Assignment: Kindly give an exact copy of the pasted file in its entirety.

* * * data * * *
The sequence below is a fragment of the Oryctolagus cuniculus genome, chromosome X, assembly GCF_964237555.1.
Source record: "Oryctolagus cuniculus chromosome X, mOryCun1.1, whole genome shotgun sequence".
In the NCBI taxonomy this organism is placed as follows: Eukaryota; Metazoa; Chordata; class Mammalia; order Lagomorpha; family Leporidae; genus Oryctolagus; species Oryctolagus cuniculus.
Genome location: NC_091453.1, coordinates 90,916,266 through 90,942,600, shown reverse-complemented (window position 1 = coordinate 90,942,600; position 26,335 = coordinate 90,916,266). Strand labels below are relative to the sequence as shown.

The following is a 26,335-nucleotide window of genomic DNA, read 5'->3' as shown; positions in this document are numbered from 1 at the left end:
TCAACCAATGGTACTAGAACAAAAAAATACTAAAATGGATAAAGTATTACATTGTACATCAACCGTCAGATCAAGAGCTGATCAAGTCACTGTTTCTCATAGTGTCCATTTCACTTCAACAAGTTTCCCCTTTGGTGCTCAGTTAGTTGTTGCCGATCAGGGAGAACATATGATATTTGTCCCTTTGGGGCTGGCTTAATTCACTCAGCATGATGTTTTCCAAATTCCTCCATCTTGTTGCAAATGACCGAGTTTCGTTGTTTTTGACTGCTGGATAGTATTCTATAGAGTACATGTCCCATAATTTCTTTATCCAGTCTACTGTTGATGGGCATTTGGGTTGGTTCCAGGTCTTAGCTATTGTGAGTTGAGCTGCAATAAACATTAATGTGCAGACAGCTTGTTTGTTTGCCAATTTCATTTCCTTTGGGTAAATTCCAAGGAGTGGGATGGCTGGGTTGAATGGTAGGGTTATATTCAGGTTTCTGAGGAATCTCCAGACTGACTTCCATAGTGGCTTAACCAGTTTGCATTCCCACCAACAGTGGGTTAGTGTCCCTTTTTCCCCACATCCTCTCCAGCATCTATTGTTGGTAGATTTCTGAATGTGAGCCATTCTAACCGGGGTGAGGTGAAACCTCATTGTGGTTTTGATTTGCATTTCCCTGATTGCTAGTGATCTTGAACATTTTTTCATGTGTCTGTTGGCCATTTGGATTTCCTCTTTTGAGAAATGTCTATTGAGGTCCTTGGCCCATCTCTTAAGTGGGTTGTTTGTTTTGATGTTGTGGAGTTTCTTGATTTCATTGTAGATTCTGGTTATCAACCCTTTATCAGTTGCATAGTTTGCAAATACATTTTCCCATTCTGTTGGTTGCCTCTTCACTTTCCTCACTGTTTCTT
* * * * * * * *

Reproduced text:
The sequence below is a fragment of the Oryctolagus cuniculus genome, chromosome X, assembly GCF_964237555.1.
Source record: "Oryctolagus cuniculus chromosome X, mOryCun1.1, whole genome shotgun sequence".
In the NCBI taxonomy this organism is placed as follows: Eukaryota; Metazoa; Chordata; class Mammalia; order Lagomorpha; family Leporidae; genus Oryctolagus; species Oryctolagus cuniculus.
Genome location: NC_091453.1, coordinates 90,916,266 through 90,942,600, shown reverse-complemented (window position 1 = coordinate 90,942,600; position 26,335 = coordinate 90,916,266). Strand labels below are relative to the sequence as shown.

The following is a 26,335-nucleotide window of genomic DNA, read 5'->3' as shown; positions in this document are numbered from 1 at the left end:
TCAACCAATGGTACTAGAACAAAAAAATACTAAAATGGATAAAGTATTACATTGTACATCAACCGTCAGATCAAGAGCTGATCAAGTCACTGTTTCTCATAGTGTCCATTTCACTTCAACAAGTTTCCCCTTTGGTGCTCAGTTAGTTGTTGCCGATCAGGGAGAACATATGATATTTGTCCCTTTGGGGCTGGCTTAATTCACTCAGCATGATGTTTTCCAAATTCCTCCATCTTGTTGCAAATGACCGAGTTTCGTTGTTTTTGACTGCTGGATAGTATTCTATAGAGTACATGTCCCATAATTTCTTTATCCAGTCTACTGTTGATGGGCATTTGGGTTGGTTCCAGGTCTTAGCTATTGTGAGTTGAGCTGCAATAAACATTAATGTGCAGACAGCTTGTTTGTTTGCCAATTTCATTTCCTTTGGGTAAATTCCAAGGAGTGGGATGGCTGGGTTGAATGGTAGGGTTATATTCAGGTTTCTGAGGAATCTCCAGACTGACTTCCATAGTGGCTTAACCAGTTTGCATTCCCACCAACAGTGGGTTAGTGTCCCTTTTTCCCCACATCCTCTCCAGCATCTATTGTTGGTAGATTTCTGAATGTGAGCCATTCTAACCGGGGTGAGGTGAAACCTCATTGTGGTTTTGATTTGCATTTCCCTGATTGCTAGTGATCTTGAACATTTTTTCATGTGTCTGTTGGCCATTTGGATTTCCTCTTTTGAGAAATGTCTATTGAGGTCCTTGGCCCATCTCTTAAGTGGGTTGTTTGTTTTGATGTTGTGGAGTTTCTTGATTTCATTGTAGATTCTGGTTATCAACCCTTTATCAGTTGCATAGTTTGCAAATACATTTTCCCATTCTGTTGGTTGCCTCTTCACTTTCCTCACTGTTTCTT